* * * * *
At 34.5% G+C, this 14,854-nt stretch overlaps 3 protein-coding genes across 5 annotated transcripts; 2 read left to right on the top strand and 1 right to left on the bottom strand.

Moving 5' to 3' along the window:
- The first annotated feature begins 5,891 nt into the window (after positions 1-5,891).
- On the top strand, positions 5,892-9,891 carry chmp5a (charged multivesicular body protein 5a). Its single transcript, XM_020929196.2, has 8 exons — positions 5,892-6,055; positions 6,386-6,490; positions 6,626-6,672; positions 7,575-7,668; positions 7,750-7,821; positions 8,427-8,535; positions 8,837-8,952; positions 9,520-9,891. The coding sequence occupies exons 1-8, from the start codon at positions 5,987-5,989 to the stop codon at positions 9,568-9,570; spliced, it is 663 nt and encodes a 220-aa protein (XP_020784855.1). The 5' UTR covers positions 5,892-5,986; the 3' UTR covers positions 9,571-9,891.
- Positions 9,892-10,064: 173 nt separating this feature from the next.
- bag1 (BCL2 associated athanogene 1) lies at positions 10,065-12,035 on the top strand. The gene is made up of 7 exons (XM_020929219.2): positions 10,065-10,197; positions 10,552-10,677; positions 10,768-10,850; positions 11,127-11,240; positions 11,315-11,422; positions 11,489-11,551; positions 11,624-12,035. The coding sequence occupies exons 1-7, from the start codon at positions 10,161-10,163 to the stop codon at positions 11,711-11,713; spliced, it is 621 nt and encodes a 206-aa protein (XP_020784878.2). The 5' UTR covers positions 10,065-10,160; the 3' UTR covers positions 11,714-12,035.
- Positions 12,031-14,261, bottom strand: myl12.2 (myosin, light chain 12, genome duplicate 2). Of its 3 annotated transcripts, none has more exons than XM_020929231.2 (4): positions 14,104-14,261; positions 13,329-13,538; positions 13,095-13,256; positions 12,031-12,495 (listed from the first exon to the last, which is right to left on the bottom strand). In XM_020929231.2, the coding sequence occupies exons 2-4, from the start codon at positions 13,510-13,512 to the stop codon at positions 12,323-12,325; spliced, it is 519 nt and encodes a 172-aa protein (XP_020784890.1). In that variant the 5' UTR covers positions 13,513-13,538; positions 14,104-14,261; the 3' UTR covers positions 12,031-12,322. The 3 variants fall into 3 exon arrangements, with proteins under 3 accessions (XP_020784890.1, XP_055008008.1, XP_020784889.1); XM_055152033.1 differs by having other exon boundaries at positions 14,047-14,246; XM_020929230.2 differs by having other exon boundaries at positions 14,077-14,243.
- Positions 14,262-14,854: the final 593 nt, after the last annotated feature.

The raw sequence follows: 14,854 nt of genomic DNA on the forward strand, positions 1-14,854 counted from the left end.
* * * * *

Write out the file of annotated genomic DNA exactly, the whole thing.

At 34.5% G+C, this 14,854-nt stretch overlaps 3 protein-coding genes across 5 annotated transcripts; 2 read left to right on the top strand and 1 right to left on the bottom strand.

Moving 5' to 3' along the window:
- The first annotated feature begins 5,891 nt into the window (after positions 1-5,891).
- On the top strand, positions 5,892-9,891 carry chmp5a (charged multivesicular body protein 5a). Its single transcript, XM_020929196.2, has 8 exons — positions 5,892-6,055; positions 6,386-6,490; positions 6,626-6,672; positions 7,575-7,668; positions 7,750-7,821; positions 8,427-8,535; positions 8,837-8,952; positions 9,520-9,891. The coding sequence occupies exons 1-8, from the start codon at positions 5,987-5,989 to the stop codon at positions 9,568-9,570; spliced, it is 663 nt and encodes a 220-aa protein (XP_020784855.1). The 5' UTR covers positions 5,892-5,986; the 3' UTR covers positions 9,571-9,891.
- Positions 9,892-10,064: 173 nt separating this feature from the next.
- bag1 (BCL2 associated athanogene 1) lies at positions 10,065-12,035 on the top strand. The gene is made up of 7 exons (XM_020929219.2): positions 10,065-10,197; positions 10,552-10,677; positions 10,768-10,850; positions 11,127-11,240; positions 11,315-11,422; positions 11,489-11,551; positions 11,624-12,035. The coding sequence occupies exons 1-7, from the start codon at positions 10,161-10,163 to the stop codon at positions 11,711-11,713; spliced, it is 621 nt and encodes a 206-aa protein (XP_020784878.2). The 5' UTR covers positions 10,065-10,160; the 3' UTR covers positions 11,714-12,035.
- Positions 12,031-14,261, bottom strand: myl12.2 (myosin, light chain 12, genome duplicate 2). Of its 3 annotated transcripts, none has more exons than XM_020929231.2 (4): positions 14,104-14,261; positions 13,329-13,538; positions 13,095-13,256; positions 12,031-12,495 (listed from the first exon to the last, which is right to left on the bottom strand). In XM_020929231.2, the coding sequence occupies exons 2-4, from the start codon at positions 13,510-13,512 to the stop codon at positions 12,323-12,325; spliced, it is 519 nt and encodes a 172-aa protein (XP_020784890.1). In that variant the 5' UTR covers positions 13,513-13,538; positions 14,104-14,261; the 3' UTR covers positions 12,031-12,322. The 3 variants fall into 3 exon arrangements, with proteins under 3 accessions (XP_020784890.1, XP_055008008.1, XP_020784889.1); XM_055152033.1 differs by having other exon boundaries at positions 14,047-14,246; XM_020929230.2 differs by having other exon boundaries at positions 14,077-14,243.
- Positions 14,262-14,854: the final 593 nt, after the last annotated feature.

The raw sequence follows: 14,854 nt of genomic DNA on the forward strand, positions 1-14,854 counted from the left end.